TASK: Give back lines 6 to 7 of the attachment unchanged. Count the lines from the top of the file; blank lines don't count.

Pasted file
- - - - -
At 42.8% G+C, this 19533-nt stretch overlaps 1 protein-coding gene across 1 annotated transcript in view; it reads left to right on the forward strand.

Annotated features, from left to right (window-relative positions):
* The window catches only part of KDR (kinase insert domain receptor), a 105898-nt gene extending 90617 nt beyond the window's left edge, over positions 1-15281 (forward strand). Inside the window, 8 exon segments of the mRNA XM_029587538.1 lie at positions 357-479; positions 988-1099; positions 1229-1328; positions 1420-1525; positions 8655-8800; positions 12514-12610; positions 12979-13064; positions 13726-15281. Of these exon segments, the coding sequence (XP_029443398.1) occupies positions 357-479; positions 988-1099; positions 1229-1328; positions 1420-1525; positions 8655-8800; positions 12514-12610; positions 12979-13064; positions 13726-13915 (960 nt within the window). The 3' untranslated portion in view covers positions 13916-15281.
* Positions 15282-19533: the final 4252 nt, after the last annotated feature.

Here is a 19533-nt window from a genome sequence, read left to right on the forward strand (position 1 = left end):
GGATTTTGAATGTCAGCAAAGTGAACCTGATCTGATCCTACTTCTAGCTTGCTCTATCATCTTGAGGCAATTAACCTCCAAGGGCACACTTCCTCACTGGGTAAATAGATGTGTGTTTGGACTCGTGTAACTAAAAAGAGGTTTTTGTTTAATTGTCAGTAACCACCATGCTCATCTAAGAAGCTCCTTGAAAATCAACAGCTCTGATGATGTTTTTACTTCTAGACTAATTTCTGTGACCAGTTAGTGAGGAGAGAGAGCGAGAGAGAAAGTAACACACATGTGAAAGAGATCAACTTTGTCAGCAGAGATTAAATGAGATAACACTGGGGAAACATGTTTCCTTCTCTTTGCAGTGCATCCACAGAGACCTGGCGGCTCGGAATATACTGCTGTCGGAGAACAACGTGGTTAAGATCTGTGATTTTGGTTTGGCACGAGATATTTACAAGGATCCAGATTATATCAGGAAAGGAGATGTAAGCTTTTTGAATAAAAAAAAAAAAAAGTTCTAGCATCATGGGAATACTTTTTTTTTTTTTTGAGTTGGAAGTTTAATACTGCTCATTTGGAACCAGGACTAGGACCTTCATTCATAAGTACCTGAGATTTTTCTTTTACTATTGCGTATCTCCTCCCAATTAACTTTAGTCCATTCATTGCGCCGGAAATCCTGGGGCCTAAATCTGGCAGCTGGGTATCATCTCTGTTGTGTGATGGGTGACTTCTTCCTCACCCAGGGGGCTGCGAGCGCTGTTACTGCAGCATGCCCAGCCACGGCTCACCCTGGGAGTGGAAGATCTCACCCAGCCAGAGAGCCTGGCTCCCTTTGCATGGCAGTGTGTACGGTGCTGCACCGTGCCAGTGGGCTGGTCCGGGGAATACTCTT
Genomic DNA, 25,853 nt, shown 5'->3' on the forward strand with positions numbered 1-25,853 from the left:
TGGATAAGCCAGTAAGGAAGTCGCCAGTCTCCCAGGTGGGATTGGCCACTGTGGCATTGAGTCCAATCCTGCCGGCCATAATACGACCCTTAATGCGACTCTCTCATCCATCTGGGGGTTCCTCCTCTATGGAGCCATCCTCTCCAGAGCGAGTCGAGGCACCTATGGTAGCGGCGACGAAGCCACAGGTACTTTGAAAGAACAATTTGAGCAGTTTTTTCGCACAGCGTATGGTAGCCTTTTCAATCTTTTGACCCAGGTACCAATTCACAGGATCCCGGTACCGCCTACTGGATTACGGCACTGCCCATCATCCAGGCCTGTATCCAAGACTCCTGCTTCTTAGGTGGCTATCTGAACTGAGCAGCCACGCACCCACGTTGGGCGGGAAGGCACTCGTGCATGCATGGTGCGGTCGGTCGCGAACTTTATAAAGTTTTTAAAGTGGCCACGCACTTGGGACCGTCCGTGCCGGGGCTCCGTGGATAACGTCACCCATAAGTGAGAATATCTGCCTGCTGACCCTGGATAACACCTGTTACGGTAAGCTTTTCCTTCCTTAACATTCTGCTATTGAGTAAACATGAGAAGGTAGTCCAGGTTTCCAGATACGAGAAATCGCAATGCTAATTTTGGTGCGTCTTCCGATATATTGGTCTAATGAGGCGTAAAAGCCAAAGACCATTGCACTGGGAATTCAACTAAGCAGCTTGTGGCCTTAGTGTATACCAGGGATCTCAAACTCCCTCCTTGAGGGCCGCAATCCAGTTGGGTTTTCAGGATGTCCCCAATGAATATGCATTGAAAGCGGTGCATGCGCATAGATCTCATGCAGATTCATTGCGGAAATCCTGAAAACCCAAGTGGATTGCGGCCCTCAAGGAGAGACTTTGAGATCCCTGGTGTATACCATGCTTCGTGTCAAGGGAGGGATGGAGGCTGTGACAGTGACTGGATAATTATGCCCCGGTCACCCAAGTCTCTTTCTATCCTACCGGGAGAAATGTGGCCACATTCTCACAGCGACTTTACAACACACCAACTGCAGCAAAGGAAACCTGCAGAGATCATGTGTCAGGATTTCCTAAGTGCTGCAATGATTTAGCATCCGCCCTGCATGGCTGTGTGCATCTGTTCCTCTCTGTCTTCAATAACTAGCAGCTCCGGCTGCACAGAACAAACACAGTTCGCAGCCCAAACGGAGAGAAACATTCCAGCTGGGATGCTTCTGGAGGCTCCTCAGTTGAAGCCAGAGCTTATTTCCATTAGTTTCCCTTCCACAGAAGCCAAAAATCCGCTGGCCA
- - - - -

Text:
GGATTTTGAATGTCAGCAAAGTGAACCTGATCTGATCCTACTTCTAGCTTGCTCTATCATCTTGAGGCAATTAACCTCCAAGGGCACACTTCCTCACTGGGTAAATAGATGTGTGTTTGGACTCGTGTAACTAAAAAGAGGTTTTTGTTTAATTGTCAGTAACCACCATGCTCATCTAAGAAGCTCCTTGAAAATCAACAGCTCTGATGATGTTTTTACTTCTAGACTAATTTCTGTGACCAGTTAGTGAGGAGAGAGAGCGAGAGAGAAAGTAACACACATGTGAAAGAGATCAACTTTGTCAGCAGAGATTAAATGAGATAACACTGGGGAAACATGTTTCCTTCTCTTTGCAGTGCATCCACAGAGACCTGGCGGCTCGGAATATACTGCTGTCGGAGAACAACGTGGTTAAGATCTGTGATTTTGGTTTGGCACGAGATATTTACAAGGATCCAGATTATATCAGGAAAGGAGATGTAAGCTTTTTGAATAAAAAAAAAAAAAAGTTCTAGCATCATGGGAATACTTTTTTTTTTTTTTGAGTTGGAAGTTTAATACTGCTCATTTGGAACCAGGACTAGGACCTTCATTCATAAGTACCTGAGATTTTTCTTTTACTATTGCGTATCTCCTCCCAATTAACTTTAGTCCATTCATTGCGCCGGAAATCCTGGGGCCTAAATCTGGCAGCTGGGTATCATCTCTGTTGTGTGATGGGTGACTTCTTCCTCACCCAGGGGGCTGCGAGCGCTGTTACTGCAGCATGCCCAGCCACGGCTCACCCTGGGAGTGGAAGATCTCACCCAGCCAGAGAGCCTGGCTCCCTTTGCATGGCAGTGTGTACGGTGCTGCACCGTGCCAGTGGGCTGGTCCGGGGAATACTCTT
Genomic DNA, 25,853 nt, shown 5'->3' on the forward strand with positions numbered 1-25,853 from the left: